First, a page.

(WIBW) - Sen. Jerry Moran, R-Kansas, says he is not very optimistic the White House and Congress will reach a deal on the fiscal cliff in time to meet the Jan. 1 deadline for spending cuts and higher taxes.
Even if there is agreement, Moran cautions it will likely only deal with the tax increase issues rather than the larger spending issues that created the situation. Moran says the fiscal cliff standoff should concern everyone for its short and long-term implications.
"You're going to feel it in your pocketbook come January as withholdings go up and you're certainly going to feel it when you pay your taxes at the end of the year, in spring of next year," Moran said. "This is not some academic concept. This is not some philosophical debate. Not only will you feel it, more importantly than the pain that we might suffer next year, if we don't get this right and deal with the spending side of our country's problems, we run the risk of our country's economy falling apart."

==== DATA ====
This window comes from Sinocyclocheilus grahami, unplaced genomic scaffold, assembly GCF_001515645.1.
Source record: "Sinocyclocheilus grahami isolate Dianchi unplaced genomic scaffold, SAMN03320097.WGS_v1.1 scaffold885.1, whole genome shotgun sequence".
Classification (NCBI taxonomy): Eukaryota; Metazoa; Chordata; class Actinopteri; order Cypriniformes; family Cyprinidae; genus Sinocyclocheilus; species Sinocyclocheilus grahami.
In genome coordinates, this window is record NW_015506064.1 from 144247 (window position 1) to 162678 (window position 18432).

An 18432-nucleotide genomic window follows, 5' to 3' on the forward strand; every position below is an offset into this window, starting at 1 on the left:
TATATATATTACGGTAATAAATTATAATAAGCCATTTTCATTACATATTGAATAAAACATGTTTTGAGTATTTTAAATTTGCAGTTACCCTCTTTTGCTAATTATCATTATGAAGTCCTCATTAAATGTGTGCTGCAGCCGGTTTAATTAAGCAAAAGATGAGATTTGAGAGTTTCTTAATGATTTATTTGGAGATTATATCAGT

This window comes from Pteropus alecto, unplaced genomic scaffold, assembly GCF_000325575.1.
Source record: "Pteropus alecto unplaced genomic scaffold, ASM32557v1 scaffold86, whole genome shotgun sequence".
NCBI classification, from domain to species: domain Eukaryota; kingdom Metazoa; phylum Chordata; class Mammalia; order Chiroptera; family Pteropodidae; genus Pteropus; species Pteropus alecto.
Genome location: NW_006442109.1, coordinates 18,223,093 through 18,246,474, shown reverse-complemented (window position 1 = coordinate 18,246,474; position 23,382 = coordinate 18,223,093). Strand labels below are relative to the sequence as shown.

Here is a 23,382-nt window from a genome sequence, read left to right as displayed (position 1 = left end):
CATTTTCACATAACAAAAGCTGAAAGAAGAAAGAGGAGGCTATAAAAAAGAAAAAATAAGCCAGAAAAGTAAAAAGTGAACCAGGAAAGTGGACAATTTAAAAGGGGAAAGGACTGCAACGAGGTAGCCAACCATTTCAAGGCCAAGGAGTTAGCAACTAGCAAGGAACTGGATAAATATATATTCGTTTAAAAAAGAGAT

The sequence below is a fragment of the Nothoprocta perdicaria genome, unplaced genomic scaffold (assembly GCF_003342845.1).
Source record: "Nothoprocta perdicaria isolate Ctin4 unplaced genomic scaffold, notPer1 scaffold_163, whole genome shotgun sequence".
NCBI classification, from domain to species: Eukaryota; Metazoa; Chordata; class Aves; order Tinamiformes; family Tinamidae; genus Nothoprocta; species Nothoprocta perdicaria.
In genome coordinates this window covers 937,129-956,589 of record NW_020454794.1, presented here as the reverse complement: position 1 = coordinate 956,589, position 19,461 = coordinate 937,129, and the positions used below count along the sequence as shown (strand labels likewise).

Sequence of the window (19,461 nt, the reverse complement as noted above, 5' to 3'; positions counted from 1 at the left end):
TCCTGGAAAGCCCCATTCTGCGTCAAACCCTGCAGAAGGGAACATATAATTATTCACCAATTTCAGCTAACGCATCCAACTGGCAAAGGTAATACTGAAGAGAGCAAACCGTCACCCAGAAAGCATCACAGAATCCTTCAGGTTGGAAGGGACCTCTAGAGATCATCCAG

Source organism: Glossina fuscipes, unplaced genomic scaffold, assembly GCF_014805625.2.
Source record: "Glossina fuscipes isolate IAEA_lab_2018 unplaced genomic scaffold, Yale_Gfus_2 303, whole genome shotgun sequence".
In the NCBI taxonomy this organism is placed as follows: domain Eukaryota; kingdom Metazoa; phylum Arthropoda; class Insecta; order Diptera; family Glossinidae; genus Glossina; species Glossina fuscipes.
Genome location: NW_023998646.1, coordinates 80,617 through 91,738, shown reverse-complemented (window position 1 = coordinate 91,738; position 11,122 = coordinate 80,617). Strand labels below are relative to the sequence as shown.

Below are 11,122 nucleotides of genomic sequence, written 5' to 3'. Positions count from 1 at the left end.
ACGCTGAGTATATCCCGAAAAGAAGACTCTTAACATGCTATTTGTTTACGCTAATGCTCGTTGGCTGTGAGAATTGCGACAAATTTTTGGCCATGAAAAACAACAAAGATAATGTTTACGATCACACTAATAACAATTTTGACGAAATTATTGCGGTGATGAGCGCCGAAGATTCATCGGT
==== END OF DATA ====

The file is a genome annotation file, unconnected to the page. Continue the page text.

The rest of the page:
Moran said he's willing to accept a deal where some taxes go up because, with nothing, he says, everyone sees a tax hike. Of additional concern to Kansas he says are whether farm programs would become targets for massive spending cuts. He says the Senate approved a version of a new farm bill that already reduces agriculture payments by $26 billion over ten years.
Moran also said he believes it would be a mistake for Congress to enact only a temporary fix and delay making a concrete decision.
President Obama told Congressional leaders if they can't compromise, he wants a vote on what he called the bare minimum - avoiding tax increases for the middle class and keeping unemployment benefits for two million Americans who stand to lose them if a deal isn't reached.